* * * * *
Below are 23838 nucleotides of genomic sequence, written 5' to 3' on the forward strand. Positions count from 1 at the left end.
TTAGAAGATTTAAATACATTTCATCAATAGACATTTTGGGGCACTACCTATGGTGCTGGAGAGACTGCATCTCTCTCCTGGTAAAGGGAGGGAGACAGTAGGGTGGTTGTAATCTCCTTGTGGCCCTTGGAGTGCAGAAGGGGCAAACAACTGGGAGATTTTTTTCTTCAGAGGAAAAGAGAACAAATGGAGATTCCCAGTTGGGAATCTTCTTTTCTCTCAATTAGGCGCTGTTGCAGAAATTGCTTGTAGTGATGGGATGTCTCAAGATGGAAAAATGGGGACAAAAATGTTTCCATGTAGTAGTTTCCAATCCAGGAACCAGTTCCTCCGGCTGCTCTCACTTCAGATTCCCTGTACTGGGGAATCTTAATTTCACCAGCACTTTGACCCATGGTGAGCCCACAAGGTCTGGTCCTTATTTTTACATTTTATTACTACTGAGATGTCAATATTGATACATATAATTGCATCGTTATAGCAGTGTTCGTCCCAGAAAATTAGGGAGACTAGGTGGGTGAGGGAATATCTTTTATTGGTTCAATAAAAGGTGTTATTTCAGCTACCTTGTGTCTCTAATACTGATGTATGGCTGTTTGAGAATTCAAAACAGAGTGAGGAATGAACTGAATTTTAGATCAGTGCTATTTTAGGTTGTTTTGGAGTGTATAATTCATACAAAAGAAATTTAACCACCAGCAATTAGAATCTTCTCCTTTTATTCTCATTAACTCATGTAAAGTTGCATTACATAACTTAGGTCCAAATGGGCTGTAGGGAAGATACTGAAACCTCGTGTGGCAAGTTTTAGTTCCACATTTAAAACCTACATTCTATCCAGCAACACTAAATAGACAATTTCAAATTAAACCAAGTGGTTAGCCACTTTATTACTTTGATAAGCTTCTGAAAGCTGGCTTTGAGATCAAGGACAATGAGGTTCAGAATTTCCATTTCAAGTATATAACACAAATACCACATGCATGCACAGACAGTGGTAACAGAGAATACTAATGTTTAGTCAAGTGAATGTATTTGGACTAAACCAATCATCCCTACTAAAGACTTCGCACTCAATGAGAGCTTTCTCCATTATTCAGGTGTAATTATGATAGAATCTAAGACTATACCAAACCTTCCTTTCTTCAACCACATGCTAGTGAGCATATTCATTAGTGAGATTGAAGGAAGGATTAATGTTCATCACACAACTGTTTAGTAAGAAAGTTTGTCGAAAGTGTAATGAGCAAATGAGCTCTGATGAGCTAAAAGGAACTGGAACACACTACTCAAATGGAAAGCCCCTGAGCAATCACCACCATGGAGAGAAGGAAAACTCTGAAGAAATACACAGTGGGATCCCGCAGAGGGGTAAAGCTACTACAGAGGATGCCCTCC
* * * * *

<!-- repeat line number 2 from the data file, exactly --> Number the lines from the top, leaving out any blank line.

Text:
TTAGAAGATTTAAATACATTTCATCAATAGACATTTTGGGGCACTACCTATGGTGCTGGAGAGACTGCATCTCTCTCCTGGTAAAGGGAGGGAGACAGTAGGGTGGTTGTAATCTCCTTGTGGCCCTTGGAGTGCAGAAGGGGCAAACAACTGGGAGATTTTTTTCTTCAGAGGAAAAGAGAACAAATGGAGATTCCCAGTTGGGAATCTTCTTTTCTCTCAATTAGGCGCTGTTGCAGAAATTGCTTGTAGTGATGGGATGTCTCAAGATGGAAAAATGGGGACAAAAATGTTTCCATGTAGTAGTTTCCAATCCAGGAACCAGTTCCTCCGGCTGCTCTCACTTCAGATTCCCTGTACTGGGGAATCTTAATTTCACCAGCACTTTGACCCATGGTGAGCCCACAAGGTCTGGTCCTTATTTTTACATTTTATTACTACTGAGATGTCAATATTGATACATATAATTGCATCGTTATAGCAGTGTTCGTCCCAGAAAATTAGGGAGACTAGGTGGGTGAGGGAATATCTTTTATTGGTTCAATAAAAGGTGTTATTTCAGCTACCTTGTGTCTCTAATACTGATGTATGGCTGTTTGAGAATTCAAAACAGAGTGAGGAATGAACTGAATTTTAGATCAGTGCTATTTTAGGTTGTTTTGGAGTGTATAATTCATACAAAAGAAATTTAACCACCAGCAATTAGAATCTTCTCCTTTTATTCTCATTAACTCATGTAAAGTTGCATTACATAACTTAGGTCCAAATGGGCTGTAGGGAAGATACTGAAACCTCGTGTGGCAAGTTTTAGTTCCACATTTAAAACCTACATTCTATCCAGCAACACTAAATAGACAATTTCAAATTAAACCAAGTGGTTAGCCACTTTATTACTTTGATAAGCTTCTGAAAGCTGGCTTTGAGATCAAGGACAATGAGGTTCAGAATTTCCATTTCAAGTATATAACACAAATACCACATGCATGCACAGACAGTGGTAACAGAGAATACTAATGTTTAGTCAAGTGAATGTATTTGGACTAAACCAATCATCCCTACTAAAGACTTCGCACTCAATGAGAGCTTTCTCCATTATTCAGGTGTAATTATGATAGAATCTAAGACTATACCAAACCTTCCTTTCTTCAACCACATGCTAGTGAGCATATTCATTAGTGAGATTGAAGGAAGGATTAATGTTCATCACACAACTGTTTAGTAAGAAAGTTTGTCGAAAGTGTAATGAGCAAATGAGCTCTGATGAGCTAAAAGGAACTGGAACACACTACTCAAATGGAAAGCCCCTGAGCAATCACCACCATGGAGAGAAGGAAAACTCTGAAGAAATACACAGTGGGATCCCGCAGAGGGGTAAAGCTACTACAGAGGATGCCCTCC